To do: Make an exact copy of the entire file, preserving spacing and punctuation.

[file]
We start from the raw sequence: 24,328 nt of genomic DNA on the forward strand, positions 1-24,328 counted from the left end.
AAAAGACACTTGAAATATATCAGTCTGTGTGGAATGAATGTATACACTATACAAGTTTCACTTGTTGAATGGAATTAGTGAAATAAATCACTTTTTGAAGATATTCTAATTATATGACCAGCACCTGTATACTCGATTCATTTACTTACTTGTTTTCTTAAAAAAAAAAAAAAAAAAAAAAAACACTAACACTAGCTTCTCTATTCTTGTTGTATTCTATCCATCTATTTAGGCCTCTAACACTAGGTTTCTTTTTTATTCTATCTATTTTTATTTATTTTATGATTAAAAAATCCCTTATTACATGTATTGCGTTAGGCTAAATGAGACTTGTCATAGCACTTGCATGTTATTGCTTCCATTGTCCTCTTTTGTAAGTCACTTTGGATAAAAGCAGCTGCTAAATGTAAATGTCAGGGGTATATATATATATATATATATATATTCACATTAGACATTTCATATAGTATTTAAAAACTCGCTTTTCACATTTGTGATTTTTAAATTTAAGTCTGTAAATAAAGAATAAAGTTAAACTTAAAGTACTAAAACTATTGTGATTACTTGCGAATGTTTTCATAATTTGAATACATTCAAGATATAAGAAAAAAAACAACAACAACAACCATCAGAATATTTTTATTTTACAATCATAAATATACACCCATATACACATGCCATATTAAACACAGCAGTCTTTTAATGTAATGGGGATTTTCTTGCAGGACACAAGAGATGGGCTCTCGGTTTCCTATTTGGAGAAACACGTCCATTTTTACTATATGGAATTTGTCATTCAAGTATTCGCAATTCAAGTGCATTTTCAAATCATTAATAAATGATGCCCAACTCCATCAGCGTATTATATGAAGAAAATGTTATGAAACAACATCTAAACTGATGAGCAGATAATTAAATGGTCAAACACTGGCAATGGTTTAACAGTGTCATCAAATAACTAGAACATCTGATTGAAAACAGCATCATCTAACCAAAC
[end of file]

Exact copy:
We start from the raw sequence: 24,328 nt of genomic DNA on the forward strand, positions 1-24,328 counted from the left end.
AAAAGACACTTGAAATATATCAGTCTGTGTGGAATGAATGTATACACTATACAAGTTTCACTTGTTGAATGGAATTAGTGAAATAAATCACTTTTTGAAGATATTCTAATTATATGACCAGCACCTGTATACTCGATTCATTTACTTACTTGTTTTCTTAAAAAAAAAAAAAAAAAAAAAAAACACTAACACTAGCTTCTCTATTCTTGTTGTATTCTATCCATCTATTTAGGCCTCTAACACTAGGTTTCTTTTTTATTCTATCTATTTTTATTTATTTTATGATTAAAAAATCCCTTATTACATGTATTGCGTTAGGCTAAATGAGACTTGTCATAGCACTTGCATGTTATTGCTTCCATTGTCCTCTTTTGTAAGTCACTTTGGATAAAAGCAGCTGCTAAATGTAAATGTCAGGGGTATATATATATATATATATATATATTCACATTAGACATTTCATATAGTATTTAAAAACTCGCTTTTCACATTTGTGATTTTTAAATTTAAGTCTGTAAATAAAGAATAAAGTTAAACTTAAAGTACTAAAACTATTGTGATTACTTGCGAATGTTTTCATAATTTGAATACATTCAAGATATAAGAAAAAAAACAACAACAACAACCATCAGAATATTTTTATTTTACAATCATAAATATACACCCATATACACATGCCATATTAAACACAGCAGTCTTTTAATGTAATGGGGATTTTCTTGCAGGACACAAGAGATGGGCTCTCGGTTTCCTATTTGGAGAAACACGTCCATTTTTACTATATGGAATTTGTCATTCAAGTATTCGCAATTCAAGTGCATTTTCAAATCATTAATAAATGATGCCCAACTCCATCAGCGTATTATATGAAGAAAATGTTATGAAACAACATCTAAACTGATGAGCAGATAATTAAATGGTCAAACACTGGCAATGGTTTAACAGTGTCATCAAATAACTAGAACATCTGATTGAAAACAGCATCATCTAACCAAAC